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From Attica to South Carolina: Heather Ann Thompson on the Roots of the Nationwide Prison Strike

StoryAugust 21, 2018
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Prisoners in at least 17 states are expected to strike today in a mass mobilization demanding improved living conditions, sentencing reform, the right to vote and the end of “prison slave labor.” The weeks-long strike begins on the 47th anniversary of the killing of Black Panther George Jackson, who was shot and killed by guards during an escape attempt from San Quentin prison. It will end on September 9, the 47th anniversary of the deadly Attica prison uprising. For more, we speak with Heather Ann Thompson, American historian, author and activist. She is the author of the Pulitzer Prize-winning book “Blood in the Water: The Attica Prison Uprising of 1971 and Its Legacy.” She is a professor of history at the University of Michigan in Ann Arbor. We also speak with prison strike organizer Amani Sawari.

This is a rush transcript. Copy may not be in its final form.

AMY GOODMAN: This is Democracy Now!, democracynow.org, The War and Peace Report. I’m Amy Goodman. Prisoners across the country set to go on strike today in a mass mobilization demanding improved living conditions, greater access to resources and an end to what they call “modern day slavery.” Prisoners in at least 17 states expected to participate in the strike, coordinating sit-ins, hunger strikes, work stoppages, commissary boycotts, from today until September 9th—the 47th anniversary of the deadly Attica uprising.

In addition to our guests Cole Dorsey and Amani Sawari, who are both prisoner strike organizers, I want to bring into this conversation Heather Ann Thompson, American historian, author and activist. She just wrote the Pulitzer Prize-winning book Blood in the Water: The Attica Prison Uprising of 1971 and Its Legacy.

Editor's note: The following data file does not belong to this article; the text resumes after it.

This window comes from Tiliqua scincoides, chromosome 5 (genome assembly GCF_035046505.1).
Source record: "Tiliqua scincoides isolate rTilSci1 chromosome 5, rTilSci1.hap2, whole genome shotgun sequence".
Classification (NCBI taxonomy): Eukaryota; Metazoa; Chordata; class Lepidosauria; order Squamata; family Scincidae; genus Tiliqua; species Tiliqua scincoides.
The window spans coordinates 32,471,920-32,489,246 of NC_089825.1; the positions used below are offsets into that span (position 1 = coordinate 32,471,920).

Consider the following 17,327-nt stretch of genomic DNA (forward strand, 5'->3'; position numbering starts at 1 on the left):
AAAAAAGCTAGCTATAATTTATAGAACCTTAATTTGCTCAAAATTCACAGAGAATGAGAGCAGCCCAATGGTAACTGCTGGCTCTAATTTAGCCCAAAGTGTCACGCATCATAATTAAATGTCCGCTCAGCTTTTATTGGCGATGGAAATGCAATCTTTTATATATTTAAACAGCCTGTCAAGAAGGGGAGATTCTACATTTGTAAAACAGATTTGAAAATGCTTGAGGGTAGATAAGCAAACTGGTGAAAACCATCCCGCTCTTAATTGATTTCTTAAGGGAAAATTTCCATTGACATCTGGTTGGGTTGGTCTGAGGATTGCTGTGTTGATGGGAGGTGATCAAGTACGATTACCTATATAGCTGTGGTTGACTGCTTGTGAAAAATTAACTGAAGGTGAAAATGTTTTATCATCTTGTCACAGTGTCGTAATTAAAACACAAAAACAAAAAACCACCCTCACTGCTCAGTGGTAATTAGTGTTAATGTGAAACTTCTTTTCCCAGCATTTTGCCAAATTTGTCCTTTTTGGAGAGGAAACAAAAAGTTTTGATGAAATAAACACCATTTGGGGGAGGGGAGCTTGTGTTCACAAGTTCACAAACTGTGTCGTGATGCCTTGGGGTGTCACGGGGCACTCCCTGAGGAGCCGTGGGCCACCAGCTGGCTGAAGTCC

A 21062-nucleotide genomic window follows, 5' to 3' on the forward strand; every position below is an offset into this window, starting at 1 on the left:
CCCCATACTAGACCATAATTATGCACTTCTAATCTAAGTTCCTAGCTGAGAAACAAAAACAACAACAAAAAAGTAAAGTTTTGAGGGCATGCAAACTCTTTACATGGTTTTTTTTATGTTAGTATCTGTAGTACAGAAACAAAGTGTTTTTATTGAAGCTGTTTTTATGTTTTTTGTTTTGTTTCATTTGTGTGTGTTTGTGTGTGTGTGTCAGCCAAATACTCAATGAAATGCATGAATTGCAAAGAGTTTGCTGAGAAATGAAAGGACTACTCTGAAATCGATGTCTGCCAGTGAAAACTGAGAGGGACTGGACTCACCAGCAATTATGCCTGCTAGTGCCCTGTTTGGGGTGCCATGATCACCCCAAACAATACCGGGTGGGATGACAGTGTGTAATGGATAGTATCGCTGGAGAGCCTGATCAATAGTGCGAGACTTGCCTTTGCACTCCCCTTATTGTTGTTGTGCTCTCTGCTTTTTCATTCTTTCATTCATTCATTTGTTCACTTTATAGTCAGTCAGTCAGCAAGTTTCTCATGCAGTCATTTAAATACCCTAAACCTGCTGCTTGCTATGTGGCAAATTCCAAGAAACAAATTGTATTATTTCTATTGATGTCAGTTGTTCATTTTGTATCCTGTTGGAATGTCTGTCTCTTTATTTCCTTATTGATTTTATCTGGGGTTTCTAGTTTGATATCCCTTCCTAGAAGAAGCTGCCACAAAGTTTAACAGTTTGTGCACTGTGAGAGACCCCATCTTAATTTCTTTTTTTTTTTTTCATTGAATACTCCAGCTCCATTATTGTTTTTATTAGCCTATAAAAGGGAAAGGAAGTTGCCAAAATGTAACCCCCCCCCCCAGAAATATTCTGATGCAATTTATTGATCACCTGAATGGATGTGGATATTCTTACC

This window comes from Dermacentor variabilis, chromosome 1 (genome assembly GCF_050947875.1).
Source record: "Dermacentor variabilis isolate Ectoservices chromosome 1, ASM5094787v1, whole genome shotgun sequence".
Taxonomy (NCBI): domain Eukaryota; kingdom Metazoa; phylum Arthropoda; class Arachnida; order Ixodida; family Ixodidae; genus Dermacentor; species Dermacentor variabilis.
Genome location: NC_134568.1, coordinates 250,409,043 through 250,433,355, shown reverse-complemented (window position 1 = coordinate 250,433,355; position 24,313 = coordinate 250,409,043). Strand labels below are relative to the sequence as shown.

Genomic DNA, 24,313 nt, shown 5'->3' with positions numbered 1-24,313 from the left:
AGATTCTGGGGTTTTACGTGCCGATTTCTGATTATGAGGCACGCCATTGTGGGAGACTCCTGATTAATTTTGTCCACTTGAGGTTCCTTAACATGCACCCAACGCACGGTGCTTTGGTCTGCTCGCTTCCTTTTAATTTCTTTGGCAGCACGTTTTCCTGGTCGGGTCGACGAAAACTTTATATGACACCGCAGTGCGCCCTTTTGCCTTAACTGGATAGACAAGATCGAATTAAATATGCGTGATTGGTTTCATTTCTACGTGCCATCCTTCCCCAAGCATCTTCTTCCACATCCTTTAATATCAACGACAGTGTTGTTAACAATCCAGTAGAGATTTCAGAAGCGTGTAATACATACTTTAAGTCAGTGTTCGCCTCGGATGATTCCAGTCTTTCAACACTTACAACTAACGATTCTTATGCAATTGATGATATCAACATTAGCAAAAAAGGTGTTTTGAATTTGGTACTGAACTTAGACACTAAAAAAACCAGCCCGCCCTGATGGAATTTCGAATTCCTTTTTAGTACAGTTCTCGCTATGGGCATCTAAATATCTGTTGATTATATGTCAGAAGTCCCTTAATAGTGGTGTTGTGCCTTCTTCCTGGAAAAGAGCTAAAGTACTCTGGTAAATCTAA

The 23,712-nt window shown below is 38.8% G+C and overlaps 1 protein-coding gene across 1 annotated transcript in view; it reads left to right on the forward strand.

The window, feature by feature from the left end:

Professor Thompson, can you talk about the timing of this strike? It’s soon after Lee, that happened a few months ago, the prison uprising that led to seven prisoners killed, at least, but this 47th anniversary today of the killing of George Jackson at San Quentin to September 9th, the beginning of the Attica uprising here in New York. Professor Thompson?

HEATHER ANN THOMPSON: Well, I mean, as the previous guests have noted, Lee was a really serious wake-up call, not so much for people on the inside—they were well aware of how catastrophic conditions were—but certainly for the outside. It was a real wake-up call just how barbaric the conditions are and that people on the inside needed to stand together to resist the overcrowding, the terrible medical care, the inability to ever get out because of the draconian laws that put them there.

And the choice of August 21st, which was the death of George Jackson, is also significant, because it was really indicative, then in 1971 and today, that part of being sentenced to time in prison in this country is to risk death, to risk death at the hands of guards, to risk death because of the brutal system, the lack of medical care. So, I think the choice to begin this nationwide resistance to the conditions inside being George Jackson’s death was deeply significant. And I think that also tying it to the Attica rebellion is so important, because, of course, the Attica brothers, back 47 years ago, even though they were in New York and George Jackson was killed in California, they heard about it immediately and were moved to stand together to resist the conditions, that were brutal then and have gotten even more so in the subsequent decades.

AMY GOODMAN: Well, explain more that history, especially for young people who certainly weren’t even alive at that time, that it happened on the same day, George Jackson, his killing at San Quentin by guards, and Attica in New—the same year, a few weeks apart, and then right after that, Attica.

HEATHER ANN THOMPSON: Right. Well, certainly for the men inside of Attica, who had been, like the men in California’s prisons, enduring terrible medical conditions, lack of decent food, abusive guards—all of the same things that we see today—back in 1971, when George Jackson was killed and word traveled to Attica, people went to the mess hall that morning in utter silence, wearing black armbands, to really stand and recognize the significance of Jackson’s death. Jackson was significant because he had been writing from prison to the world, telling everyone what these conditions were like. And not too much after that, not too much longer after that, the Attica men stood together—1,300 of them stood together—again, like today, across differences of religion, across racial lines, and they told the state of New York that they needed to have better conditions inside of the New York state prisons. That, unfortunately, was ended extremely brutally by the state of New York—many people killed, many people tortured.